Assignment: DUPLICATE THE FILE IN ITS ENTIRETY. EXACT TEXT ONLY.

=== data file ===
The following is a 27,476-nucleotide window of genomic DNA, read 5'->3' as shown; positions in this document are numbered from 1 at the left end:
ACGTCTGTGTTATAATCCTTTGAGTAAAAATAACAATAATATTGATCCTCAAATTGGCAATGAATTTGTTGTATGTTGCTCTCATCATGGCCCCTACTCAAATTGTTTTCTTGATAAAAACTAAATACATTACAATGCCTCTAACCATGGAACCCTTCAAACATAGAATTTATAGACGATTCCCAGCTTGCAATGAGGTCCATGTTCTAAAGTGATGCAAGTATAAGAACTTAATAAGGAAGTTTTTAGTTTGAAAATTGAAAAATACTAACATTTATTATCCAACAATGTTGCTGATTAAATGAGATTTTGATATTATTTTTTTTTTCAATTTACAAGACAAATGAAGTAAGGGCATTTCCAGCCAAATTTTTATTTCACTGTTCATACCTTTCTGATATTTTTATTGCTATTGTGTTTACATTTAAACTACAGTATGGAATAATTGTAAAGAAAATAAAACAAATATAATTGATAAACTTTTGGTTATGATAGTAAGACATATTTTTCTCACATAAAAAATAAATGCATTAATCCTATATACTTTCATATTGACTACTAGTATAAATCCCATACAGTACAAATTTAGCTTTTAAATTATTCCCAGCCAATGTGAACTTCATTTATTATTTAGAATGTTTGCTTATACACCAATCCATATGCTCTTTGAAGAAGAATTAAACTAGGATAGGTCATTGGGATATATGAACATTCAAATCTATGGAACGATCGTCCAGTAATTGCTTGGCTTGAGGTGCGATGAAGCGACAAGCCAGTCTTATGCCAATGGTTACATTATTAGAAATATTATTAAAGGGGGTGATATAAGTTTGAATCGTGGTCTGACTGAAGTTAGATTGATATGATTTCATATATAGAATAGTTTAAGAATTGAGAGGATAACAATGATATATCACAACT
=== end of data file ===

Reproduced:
The following is a 27,476-nucleotide window of genomic DNA, read 5'->3' as shown; positions in this document are numbered from 1 at the left end:
ACGTCTGTGTTATAATCCTTTGAGTAAAAATAACAATAATATTGATCCTCAAATTGGCAATGAATTTGTTGTATGTTGCTCTCATCATGGCCCCTACTCAAATTGTTTTCTTGATAAAAACTAAATACATTACAATGCCTCTAACCATGGAACCCTTCAAACATAGAATTTATAGACGATTCCCAGCTTGCAATGAGGTCCATGTTCTAAAGTGATGCAAGTATAAGAACTTAATAAGGAAGTTTTTAGTTTGAAAATTGAAAAATACTAACATTTATTATCCAACAATGTTGCTGATTAAATGAGATTTTGATATTATTTTTTTTTTCAATTTACAAGACAAATGAAGTAAGGGCATTTCCAGCCAAATTTTTATTTCACTGTTCATACCTTTCTGATATTTTTATTGCTATTGTGTTTACATTTAAACTACAGTATGGAATAATTGTAAAGAAAATAAAACAAATATAATTGATAAACTTTTGGTTATGATAGTAAGACATATTTTTCTCACATAAAAAATAAATGCATTAATCCTATATACTTTCATATTGACTACTAGTATAAATCCCATACAGTACAAATTTAGCTTTTAAATTATTCCCAGCCAATGTGAACTTCATTTATTATTTAGAATGTTTGCTTATACACCAATCCATATGCTCTTTGAAGAAGAATTAAACTAGGATAGGTCATTGGGATATATGAACATTCAAATCTATGGAACGATCGTCCAGTAATTGCTTGGCTTGAGGTGCGATGAAGCGACAAGCCAGTCTTATGCCAATGGTTACATTATTAGAAATATTATTAAAGGGGGTGATATAAGTTTGAATCGTGGTCTGACTGAAGTTAGATTGATATGATTTCATATATAGAATAGTTTAAGAATTGAGAGGATAACAATGATATATCACAACT